EEG Recordings of Mental Commands

Published: 4 December 2023| Version 2 | DOI: 10.17632/zd2z3gg228.2
mohammad lataifeh,
, Roudha Ali


Research Hypothesis: The research hypothesis posits that discernible patterns exist in the EEG (Electroencephalogram) recordings of individuals aged between 18 and 25 while performing mental commands related to lifting, dropping, pulling, pushing, and moving right. The study suggests that distinct neural signatures corresponding to each mental command can be observed in the EEG data. Data Collection: The dataset comprises 30 raw EEG recordings obtained from participants aged 18 to 25, ensuring they had no prior head injuries or illnesses. Participants were presented with a visual cue in the form of a box, and they were instructed to imagine performing specific mental commands. The experimental protocol involved a series of mental commands, each lasting for 3 minutes, separated by 10-second breaks. The sequence of mental commands included lifting, dropping, pulling, pushing, and moving right. Procedure: 1. Lift Command (3 minutes): Participants were shown a box and instructed to mentally focus on the concept of lifting for 3 minutes, followed by a 10-second break. 2. Drop Command (3 minutes): Similar to the lift command, participants mentally concentrated on the act of dropping for 3 minutes, again followed by a 10-second break. 3. Pull Command (3 minutes): Participants mentally engaged in the concept of pulling for 3 minutes, with a subsequent 10-second break. 4. Push Command (3 minutes): The mental task shifted to pushing for another 3 minutes, followed by a 10-second break. 5. Move Right Command (3 minutes): Participants were instructed to mentally command a movement to the right for 3 minutes, concluding with a 10-second break. Interpretation of Data: The analysis of the raw EEG data aims to identify specific neural patterns associated with each mental command. Given the presentation of a visual cue (the box), changes in electrical brain activity during different mental tasks are anticipated. Analysis methods may include time-frequency decomposition, event-related potentials (ERPs), or machine learning techniques to reveal patterns unique to each command. Future Directions: The dataset opens avenues for further investigations, such as exploring the development of brain-computer interfaces (BCIs) for command recognition based on EEG signals. Additionally, correlations between individual differences (e.g., cognitive abilities) and EEG patterns could be explored to enhance our understanding of the neural correlates of mental commands in this specific age group. In conclusion, this dataset, which includes the visual cue of a box, offers valuable insights into the neural dynamics associated with mental commands. It has the potential to advance our understanding of cognitive processes and contribute to the development of applications in brain-computer interface technology.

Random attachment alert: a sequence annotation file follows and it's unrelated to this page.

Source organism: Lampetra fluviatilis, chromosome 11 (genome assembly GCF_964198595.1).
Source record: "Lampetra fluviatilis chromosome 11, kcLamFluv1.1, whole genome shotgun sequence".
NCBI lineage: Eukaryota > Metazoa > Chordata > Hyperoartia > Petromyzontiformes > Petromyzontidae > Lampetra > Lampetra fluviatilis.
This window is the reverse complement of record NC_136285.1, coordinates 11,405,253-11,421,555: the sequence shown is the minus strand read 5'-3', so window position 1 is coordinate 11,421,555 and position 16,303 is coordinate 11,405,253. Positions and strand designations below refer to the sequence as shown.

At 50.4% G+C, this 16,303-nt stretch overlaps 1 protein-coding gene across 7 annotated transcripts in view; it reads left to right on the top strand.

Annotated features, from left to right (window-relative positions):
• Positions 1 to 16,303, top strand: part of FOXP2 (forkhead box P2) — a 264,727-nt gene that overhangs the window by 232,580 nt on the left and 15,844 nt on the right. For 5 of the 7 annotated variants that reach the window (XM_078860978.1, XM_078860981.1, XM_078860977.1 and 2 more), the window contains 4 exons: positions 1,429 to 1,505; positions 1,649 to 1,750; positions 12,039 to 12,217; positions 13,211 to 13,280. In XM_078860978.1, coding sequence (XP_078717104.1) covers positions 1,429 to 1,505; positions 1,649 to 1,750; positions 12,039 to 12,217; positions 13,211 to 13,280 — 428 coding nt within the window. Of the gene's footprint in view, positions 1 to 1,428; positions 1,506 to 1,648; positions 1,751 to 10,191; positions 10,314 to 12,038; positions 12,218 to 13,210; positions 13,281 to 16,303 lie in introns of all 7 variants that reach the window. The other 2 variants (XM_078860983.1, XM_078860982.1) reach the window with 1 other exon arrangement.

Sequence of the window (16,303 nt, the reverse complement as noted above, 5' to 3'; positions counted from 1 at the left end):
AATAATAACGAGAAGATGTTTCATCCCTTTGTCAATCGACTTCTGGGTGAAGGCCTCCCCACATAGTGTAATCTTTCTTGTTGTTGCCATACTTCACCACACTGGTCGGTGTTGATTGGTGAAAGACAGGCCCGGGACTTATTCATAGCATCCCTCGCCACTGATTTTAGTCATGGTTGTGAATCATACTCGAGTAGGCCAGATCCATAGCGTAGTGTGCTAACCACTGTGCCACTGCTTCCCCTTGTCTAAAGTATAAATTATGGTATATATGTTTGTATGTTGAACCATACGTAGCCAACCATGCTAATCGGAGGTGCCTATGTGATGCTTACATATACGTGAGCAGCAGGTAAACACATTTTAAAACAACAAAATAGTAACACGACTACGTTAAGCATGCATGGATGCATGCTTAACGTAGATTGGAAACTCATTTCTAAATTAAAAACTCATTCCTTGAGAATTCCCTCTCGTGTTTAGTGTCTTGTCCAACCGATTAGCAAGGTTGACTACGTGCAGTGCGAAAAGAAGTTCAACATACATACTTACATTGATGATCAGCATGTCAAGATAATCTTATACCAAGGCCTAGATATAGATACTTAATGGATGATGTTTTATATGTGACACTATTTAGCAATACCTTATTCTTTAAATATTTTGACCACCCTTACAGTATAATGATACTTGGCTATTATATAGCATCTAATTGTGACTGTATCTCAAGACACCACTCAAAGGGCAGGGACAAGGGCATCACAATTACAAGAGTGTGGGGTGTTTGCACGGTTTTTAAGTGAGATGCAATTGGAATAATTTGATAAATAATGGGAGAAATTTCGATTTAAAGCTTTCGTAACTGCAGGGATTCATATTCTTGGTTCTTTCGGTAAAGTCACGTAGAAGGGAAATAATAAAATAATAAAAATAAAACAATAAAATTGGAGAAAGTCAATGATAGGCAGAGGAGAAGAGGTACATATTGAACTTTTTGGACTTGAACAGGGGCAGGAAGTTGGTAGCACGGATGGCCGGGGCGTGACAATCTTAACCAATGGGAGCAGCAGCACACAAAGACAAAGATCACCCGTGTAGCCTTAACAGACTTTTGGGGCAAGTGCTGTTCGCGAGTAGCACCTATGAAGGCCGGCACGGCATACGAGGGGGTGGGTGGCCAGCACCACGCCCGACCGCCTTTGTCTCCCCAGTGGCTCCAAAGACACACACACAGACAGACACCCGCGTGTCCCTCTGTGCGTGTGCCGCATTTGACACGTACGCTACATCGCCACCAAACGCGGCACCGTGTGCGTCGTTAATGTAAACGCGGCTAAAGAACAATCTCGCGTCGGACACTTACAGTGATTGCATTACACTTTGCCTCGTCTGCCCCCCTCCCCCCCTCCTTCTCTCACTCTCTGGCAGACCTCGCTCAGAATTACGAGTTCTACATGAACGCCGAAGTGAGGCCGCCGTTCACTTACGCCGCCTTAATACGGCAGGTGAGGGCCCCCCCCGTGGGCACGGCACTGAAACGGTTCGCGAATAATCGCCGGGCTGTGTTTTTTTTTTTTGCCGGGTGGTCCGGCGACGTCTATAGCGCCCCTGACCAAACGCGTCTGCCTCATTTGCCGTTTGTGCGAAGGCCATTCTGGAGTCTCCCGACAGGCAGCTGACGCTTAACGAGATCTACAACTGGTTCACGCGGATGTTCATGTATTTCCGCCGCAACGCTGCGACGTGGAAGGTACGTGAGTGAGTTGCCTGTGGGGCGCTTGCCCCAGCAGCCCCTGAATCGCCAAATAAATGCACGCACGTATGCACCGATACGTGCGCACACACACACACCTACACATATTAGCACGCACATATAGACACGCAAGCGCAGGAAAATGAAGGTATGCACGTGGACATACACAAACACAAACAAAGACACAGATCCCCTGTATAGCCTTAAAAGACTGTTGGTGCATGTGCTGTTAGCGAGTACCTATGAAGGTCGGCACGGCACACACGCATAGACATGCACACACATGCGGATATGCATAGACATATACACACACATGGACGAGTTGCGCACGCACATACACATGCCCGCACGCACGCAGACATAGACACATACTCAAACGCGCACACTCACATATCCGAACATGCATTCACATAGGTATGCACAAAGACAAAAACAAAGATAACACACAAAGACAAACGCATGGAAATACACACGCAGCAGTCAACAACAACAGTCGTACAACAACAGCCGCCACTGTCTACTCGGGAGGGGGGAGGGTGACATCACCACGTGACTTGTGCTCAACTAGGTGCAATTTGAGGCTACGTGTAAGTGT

University of Sharjah


Brain-Computer Interface